This false narrative, detailed in the Office of Police Accountability’s (OPA) Director’s Certification Memo (DCM) for the case — 2020OPA-0583 — was based on interviews with some Seattle Police Department (SPD) officers who were at the protest, as well as other supplemental documentation such as body worn video (BWV).
The Emerald’s Watchdragon reporting seeks to increase accountability within our city’s institutions through in-depth investigative journalism.
This article is part three of a multi-part series concerning the protests that took place in Seattle in late 2020. It describes the apparent inaccuracies in the Office of Police Accountability’s (OPA) official report of the events as documented in the police oversight entity’s Director’s Certification Memo, which appears to have been signed off on as final by the OPA director. It also connects the dots between the certification memo and the recent ethics complaint filed by a former Office of Inspector General auditor, as reported here. Find the first article in this series here.
In late June, the Emeraldpublished a story about an Office of Inspector General auditor’s memo detailing concerns with the way the OPA investigators handled a case about last year’s Labor Day protest at the Seattle Police Officers Guild headquarters. That protest has been a topic of contention throughout Seattle for a number of reasons, including the amount of force the Seattle Police Department used against protesters and whether officers were actually responding to a credible threat in the crowd, as they claim.
OPA Director Andrew Myerberg told the Emerald in a June 28 email that he was planning on finalizing the Director’s Certification Memo and releasing the Case Closed Summary related to complaints filed in the wake of the incident the following week.
As of this writing, not only has the OPA still not released the Case Closed Summary — more than a year after the protest — but the Emerald has learned through an email it obtained, as well as the Director’s Certification Memo (DCM) itself, that the DCM appears to have been finalized in early April. Myerberg told the Emerald in a Sept. 20 email that the DCM will be amended — an issue the Emerald addresses at the end of this story — but did not deny that it had been finalized in April, despite saying in June that “I was planning on finalizing the DCM that week [the week of July 5].”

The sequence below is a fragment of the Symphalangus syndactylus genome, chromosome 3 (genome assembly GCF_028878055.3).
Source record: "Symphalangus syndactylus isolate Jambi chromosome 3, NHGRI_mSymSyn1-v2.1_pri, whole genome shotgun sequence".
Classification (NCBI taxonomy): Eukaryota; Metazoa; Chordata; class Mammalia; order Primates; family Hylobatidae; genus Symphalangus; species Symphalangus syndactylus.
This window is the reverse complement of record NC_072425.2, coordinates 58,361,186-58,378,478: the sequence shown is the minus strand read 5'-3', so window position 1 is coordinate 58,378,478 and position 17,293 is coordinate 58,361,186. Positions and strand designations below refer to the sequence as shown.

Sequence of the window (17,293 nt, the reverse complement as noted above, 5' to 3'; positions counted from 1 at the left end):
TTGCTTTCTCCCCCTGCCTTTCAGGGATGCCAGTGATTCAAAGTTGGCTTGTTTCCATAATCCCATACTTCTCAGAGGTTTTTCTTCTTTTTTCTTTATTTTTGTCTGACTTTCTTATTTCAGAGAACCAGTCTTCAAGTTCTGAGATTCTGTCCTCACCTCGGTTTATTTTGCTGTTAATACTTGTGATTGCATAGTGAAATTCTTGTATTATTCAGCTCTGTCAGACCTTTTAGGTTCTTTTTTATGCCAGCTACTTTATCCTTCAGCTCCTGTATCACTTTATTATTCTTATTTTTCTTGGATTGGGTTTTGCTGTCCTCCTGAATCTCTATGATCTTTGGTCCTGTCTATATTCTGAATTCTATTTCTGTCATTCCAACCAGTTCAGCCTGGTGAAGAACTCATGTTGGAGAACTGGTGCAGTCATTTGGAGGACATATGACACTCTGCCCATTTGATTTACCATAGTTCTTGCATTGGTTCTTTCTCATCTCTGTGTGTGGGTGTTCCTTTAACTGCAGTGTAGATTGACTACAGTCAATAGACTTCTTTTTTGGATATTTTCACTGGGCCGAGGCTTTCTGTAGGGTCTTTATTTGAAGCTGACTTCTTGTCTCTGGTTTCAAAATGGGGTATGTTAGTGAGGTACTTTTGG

The Office of Police Accountability has determined in a two-part investigative summary that at least eight Seattle police officers violated Seattle Police Department policy when they registered to vote using the addresses of different Seattle Police Department precincts. One of those officers was current Seattle Police Officers Guild President Mike Solan.
(This article was originally published on PubliCola and has been reprinted under an agreement, with updated reporting by Andrew Engelson.)
by Paul Faruq Kiefer & Andrew Engelson
In a Friday night post on the Seattle Police Department (SPD) Blotter blog, interim Seattle Police Chief Adrian Diaz confirmed that two officers were in Washington, D.C. during the riot at the U.S. Capitol on Wednesday, though he could not confirm whether the officers took part in the attack on the U.S. Capitol Building. Diaz wrote that SPD referred the two officers to the Office of Police Accountability (OPA) for further investigation; the OPA will review whether the officers violated SPD policy and whether their actions could merit criminal charges.
Since the death of George Floyd under the knee of a police officer, there have been continuous protests resulting in the nation finally realizing the racial inequities baked into our justice system — especially in law enforcement. Even here in our own Emerald City, white Seattleites are now beginning to see what Black and Brown communities have been pointing out for decades: police brutalize people of color with impunity, and often without consequence, and we throw hundreds of millions of dollars at “arresting away” crime instead of investing those funds back into communities.